Donadio went on to say that apart from thermoelectrics, there are also applications in batteries to make solid-state electrolytes to replace current plastics, for the sake of safety and efficiency. However, he said that application is not their project’s main goal — rather, they’re simply seeking to discover what clathrates can be synthesized, and what chemical rules define their stability and properties.

“We want to explore the chemical space to find new clathrates with possibly unprecedented properties,” Donadio said. “[…] If we find something with very low thermal conductivity and decent electronic properties, then it could be a good candidate for thermoelectrics, but we’re not focusing on that.”

Donadio and Kovnir’s research is inherently interdisciplinary, and Donadio described how that has been essential to the project.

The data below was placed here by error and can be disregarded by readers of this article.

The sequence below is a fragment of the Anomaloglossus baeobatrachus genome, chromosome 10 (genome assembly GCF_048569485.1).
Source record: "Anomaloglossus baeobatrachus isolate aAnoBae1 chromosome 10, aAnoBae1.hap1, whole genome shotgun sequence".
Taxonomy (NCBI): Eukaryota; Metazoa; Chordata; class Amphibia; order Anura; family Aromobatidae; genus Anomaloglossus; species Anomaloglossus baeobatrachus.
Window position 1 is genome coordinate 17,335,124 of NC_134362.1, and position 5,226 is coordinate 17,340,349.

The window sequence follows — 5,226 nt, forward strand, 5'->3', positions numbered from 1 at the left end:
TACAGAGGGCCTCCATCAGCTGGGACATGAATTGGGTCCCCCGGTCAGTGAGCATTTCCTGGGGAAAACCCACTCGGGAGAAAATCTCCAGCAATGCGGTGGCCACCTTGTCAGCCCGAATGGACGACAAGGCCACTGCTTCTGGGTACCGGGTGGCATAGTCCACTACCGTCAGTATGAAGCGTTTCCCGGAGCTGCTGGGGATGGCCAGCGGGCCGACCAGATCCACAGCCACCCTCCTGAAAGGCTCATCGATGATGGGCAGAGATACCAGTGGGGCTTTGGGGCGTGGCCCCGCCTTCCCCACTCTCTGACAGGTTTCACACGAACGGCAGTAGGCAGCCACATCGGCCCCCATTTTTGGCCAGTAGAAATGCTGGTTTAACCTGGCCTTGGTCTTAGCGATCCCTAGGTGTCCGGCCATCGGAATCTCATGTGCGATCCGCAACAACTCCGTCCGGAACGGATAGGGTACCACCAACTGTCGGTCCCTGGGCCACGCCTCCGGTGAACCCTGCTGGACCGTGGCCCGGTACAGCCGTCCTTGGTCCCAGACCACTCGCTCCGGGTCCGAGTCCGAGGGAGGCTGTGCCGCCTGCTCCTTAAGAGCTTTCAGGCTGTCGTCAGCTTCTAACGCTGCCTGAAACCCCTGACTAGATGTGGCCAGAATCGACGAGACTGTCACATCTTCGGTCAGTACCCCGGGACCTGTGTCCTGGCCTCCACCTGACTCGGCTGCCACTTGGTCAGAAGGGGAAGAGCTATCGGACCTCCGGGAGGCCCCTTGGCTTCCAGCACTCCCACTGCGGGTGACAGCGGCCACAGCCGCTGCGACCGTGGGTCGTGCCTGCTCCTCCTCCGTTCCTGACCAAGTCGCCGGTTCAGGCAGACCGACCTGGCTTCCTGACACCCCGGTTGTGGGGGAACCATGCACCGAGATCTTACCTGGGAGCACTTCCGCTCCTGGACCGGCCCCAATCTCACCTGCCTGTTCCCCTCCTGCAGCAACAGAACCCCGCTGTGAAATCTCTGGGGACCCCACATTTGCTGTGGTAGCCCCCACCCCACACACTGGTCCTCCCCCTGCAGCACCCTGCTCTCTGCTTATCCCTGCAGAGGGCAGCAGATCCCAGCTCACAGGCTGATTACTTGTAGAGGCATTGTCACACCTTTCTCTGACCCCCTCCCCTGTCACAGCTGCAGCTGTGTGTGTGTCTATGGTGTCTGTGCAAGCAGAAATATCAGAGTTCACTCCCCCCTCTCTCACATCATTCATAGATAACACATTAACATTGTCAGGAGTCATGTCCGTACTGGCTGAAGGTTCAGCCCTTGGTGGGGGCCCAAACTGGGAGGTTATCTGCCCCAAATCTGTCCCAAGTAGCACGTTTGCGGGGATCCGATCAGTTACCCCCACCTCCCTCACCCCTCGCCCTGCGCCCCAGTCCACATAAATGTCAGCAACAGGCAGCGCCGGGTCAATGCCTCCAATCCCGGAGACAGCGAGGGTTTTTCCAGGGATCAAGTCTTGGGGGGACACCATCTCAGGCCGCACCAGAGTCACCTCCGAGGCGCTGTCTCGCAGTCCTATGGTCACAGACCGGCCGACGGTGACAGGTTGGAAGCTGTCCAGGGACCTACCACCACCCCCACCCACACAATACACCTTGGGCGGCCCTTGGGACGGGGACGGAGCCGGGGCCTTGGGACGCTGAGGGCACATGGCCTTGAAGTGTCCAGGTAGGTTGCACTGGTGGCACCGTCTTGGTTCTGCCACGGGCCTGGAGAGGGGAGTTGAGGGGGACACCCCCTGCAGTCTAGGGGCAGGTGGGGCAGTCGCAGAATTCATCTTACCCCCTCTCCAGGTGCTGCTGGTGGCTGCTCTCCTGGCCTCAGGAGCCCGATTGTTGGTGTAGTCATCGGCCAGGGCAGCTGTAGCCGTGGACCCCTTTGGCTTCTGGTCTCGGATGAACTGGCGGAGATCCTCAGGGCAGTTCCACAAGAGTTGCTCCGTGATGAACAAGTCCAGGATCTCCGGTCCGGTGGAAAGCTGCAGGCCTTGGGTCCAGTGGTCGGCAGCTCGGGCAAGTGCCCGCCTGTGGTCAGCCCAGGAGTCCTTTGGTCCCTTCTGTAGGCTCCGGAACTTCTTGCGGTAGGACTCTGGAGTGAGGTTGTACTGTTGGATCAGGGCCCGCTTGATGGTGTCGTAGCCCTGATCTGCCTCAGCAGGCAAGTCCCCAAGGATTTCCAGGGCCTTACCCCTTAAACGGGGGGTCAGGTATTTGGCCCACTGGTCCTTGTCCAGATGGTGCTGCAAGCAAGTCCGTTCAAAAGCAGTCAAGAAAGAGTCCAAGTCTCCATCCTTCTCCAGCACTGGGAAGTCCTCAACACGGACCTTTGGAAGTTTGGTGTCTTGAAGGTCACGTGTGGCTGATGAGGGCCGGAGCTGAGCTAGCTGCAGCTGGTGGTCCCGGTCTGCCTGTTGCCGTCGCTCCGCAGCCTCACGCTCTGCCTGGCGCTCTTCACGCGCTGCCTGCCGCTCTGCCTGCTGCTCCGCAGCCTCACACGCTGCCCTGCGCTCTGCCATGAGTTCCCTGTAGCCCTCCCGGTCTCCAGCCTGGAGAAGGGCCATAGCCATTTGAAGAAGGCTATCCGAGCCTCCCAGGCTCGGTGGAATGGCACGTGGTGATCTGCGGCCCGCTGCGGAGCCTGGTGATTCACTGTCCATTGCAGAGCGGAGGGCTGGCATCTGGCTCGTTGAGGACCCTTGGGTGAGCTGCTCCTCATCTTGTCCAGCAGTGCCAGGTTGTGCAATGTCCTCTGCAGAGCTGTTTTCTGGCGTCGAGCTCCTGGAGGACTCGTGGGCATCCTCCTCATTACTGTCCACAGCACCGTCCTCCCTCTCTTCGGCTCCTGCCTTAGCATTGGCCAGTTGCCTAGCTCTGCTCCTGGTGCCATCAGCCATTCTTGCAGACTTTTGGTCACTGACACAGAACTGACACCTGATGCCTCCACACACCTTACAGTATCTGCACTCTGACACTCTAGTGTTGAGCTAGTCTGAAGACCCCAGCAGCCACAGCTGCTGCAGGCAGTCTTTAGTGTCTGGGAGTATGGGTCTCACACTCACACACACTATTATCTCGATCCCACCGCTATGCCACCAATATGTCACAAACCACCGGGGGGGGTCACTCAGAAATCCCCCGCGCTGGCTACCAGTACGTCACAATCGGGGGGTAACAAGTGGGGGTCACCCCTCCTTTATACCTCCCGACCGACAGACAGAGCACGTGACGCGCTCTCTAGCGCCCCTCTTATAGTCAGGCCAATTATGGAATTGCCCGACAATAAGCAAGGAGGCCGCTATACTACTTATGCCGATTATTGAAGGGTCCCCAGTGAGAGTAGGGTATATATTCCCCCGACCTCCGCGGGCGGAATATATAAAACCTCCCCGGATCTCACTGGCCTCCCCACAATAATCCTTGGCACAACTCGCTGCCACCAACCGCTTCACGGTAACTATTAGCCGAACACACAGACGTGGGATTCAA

“The research we do in my group is really across the boundary of chemistry, physics, and materials science,” Donadio said. “We are using methods that have been developed by physicists, and we are applying them to a chemical problem. On top of that, we have all this new artificial intelligence that really plays an important role in this project.”

Kauzlarich emphasized the support the chemistry department has for Donadio’s research and the potential of new discoveries.

“We’re all very excited […], and I know that he’ll make great progress looking at these, because again, there’s so many different combinations that you can have, and finding the best ones is like finding a needle in the haystack,” Kauzlarich said. “So I’m sure that his contributions to the area will help experimentalists everywhere.”


Written by: Sonora Slater — science@theaggie.org